Findings of a national audit have painted a "shocking" picture of the state of care patients with diabetes receive in hospital, which is putting their safety at risk.
The National Diabetes Inpatient Audit* found that, in just one week, 59 hospital inpatients with diabetes in England developed ketoacidosis, a life-threatening but preventable complication.
While the number is low and level with the previous two years, Bridget Turner, Director of Policy and Care Improvement, Diabetes UK, notes that "even a single case of diabetic ketoacidosis developing in hospital is unacceptable because it suggests that insulin has been withheld from that person for some time".
"The fact that this is regularly happening raises serious questions about the ability of hospitals to provide even the most basic level of diabetes care," she stressed.
Also largely avoidable, 20.4% of patients in England experienced a mild hypoglycaemic episode and 10.5% a severe drop in blood sugar whilst in hospital, the Audit found.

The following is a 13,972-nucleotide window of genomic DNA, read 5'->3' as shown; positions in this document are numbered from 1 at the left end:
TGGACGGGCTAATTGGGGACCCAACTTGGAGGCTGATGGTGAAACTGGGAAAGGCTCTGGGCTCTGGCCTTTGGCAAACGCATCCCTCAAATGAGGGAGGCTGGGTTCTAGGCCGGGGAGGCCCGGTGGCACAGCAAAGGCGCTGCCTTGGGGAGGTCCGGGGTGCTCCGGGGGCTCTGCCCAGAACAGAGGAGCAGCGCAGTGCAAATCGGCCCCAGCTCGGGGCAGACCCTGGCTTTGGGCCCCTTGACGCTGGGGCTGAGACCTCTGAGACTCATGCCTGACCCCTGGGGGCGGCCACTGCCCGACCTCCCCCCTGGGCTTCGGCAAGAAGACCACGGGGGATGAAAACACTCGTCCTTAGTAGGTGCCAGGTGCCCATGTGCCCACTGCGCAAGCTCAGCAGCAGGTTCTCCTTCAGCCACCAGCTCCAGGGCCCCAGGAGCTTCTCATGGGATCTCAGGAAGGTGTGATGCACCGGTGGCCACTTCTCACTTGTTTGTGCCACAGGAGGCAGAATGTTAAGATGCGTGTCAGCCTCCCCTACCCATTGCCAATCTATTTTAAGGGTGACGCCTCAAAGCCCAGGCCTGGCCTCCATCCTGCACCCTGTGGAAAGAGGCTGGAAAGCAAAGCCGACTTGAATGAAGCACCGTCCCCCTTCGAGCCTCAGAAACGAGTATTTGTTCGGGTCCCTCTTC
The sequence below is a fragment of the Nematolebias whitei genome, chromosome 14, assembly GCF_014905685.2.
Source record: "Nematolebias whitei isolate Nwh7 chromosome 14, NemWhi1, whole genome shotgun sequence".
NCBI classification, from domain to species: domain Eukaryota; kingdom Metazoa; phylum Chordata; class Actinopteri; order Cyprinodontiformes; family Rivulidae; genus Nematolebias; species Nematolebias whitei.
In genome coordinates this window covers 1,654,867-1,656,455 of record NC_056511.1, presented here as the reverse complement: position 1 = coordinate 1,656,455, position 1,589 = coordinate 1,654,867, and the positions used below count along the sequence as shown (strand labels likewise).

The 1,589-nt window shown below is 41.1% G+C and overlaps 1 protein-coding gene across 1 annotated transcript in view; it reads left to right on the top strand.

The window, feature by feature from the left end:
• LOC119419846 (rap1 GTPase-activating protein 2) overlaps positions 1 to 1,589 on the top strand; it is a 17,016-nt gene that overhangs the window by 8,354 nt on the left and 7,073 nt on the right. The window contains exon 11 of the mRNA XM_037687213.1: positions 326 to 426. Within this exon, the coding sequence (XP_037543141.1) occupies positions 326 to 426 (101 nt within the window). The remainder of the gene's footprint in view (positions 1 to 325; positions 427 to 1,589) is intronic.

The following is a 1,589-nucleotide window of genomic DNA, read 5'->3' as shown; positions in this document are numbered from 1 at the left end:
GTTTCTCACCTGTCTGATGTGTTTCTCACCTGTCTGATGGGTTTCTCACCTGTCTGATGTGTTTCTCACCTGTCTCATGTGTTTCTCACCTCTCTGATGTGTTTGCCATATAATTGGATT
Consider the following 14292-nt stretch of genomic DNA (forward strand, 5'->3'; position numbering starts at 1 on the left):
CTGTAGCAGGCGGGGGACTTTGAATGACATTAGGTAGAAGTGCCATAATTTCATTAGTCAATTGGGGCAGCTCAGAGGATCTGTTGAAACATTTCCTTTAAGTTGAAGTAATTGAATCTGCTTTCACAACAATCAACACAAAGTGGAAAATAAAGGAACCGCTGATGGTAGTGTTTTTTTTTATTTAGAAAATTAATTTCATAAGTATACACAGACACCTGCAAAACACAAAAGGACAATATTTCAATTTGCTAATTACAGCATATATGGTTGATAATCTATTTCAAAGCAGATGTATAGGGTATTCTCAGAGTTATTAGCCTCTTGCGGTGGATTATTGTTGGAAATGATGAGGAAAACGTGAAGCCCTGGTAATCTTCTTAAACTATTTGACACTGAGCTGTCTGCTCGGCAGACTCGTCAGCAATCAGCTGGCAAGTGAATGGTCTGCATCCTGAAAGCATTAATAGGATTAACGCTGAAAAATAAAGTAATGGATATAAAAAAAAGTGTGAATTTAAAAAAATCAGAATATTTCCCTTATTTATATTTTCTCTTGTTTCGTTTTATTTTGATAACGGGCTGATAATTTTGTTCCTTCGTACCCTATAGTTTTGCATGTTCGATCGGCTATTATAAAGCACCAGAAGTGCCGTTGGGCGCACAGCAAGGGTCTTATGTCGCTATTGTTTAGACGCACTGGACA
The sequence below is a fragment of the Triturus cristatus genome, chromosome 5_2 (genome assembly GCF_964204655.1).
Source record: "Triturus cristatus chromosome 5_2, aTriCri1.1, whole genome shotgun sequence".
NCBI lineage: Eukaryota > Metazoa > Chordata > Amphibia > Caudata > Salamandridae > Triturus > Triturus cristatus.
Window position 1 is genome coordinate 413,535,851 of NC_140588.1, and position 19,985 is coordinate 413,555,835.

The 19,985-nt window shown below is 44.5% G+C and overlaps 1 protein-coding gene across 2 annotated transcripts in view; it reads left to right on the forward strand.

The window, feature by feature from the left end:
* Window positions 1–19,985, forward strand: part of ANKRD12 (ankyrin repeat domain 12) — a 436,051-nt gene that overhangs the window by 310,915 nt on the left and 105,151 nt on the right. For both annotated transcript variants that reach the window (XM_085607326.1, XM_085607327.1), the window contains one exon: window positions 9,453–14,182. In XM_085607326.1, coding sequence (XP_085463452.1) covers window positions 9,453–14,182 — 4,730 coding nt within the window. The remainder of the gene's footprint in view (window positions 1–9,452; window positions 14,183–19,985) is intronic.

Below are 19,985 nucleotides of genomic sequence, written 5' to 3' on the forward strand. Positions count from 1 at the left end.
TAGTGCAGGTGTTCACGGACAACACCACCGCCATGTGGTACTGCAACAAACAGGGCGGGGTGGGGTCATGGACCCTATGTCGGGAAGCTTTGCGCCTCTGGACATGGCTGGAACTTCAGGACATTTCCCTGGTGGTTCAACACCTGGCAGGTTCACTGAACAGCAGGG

In addition, 39.8% of diabetes patients experienced a medication error during the audit period, although this has slipped from 40.0% in 2011 and 44.5% in 2010 and insulin errors fell to 2.6% (of charts) from 6.3% in 2010.
"In every aspect of hospital diabetes care that this report shines a light on, the picture that emerges is profoundly disturbing," Turner said. "This is a scandal and the really shocking thing is that it’s a scandal we have known about for some time but which there has never been any serious focus on bringing to an end," she argues.
To improve the picture there must be diabetes inpatient specialist nurses in every hospital, and all medical staff in hospitals must have a basic understanding of how to look after people with diabetes.
"People with diabetes are crying out for diabetes care in hospitals to improve and the Government has a key role in showing the leadership to make this happen," Turner stressed.
*The National Diabetes Inpatient Audit is managed by the Health and Social Care Information Centre, working in collaboration with Diabetes UK and commissioned by the Healthcare Quality Improvement Partnership.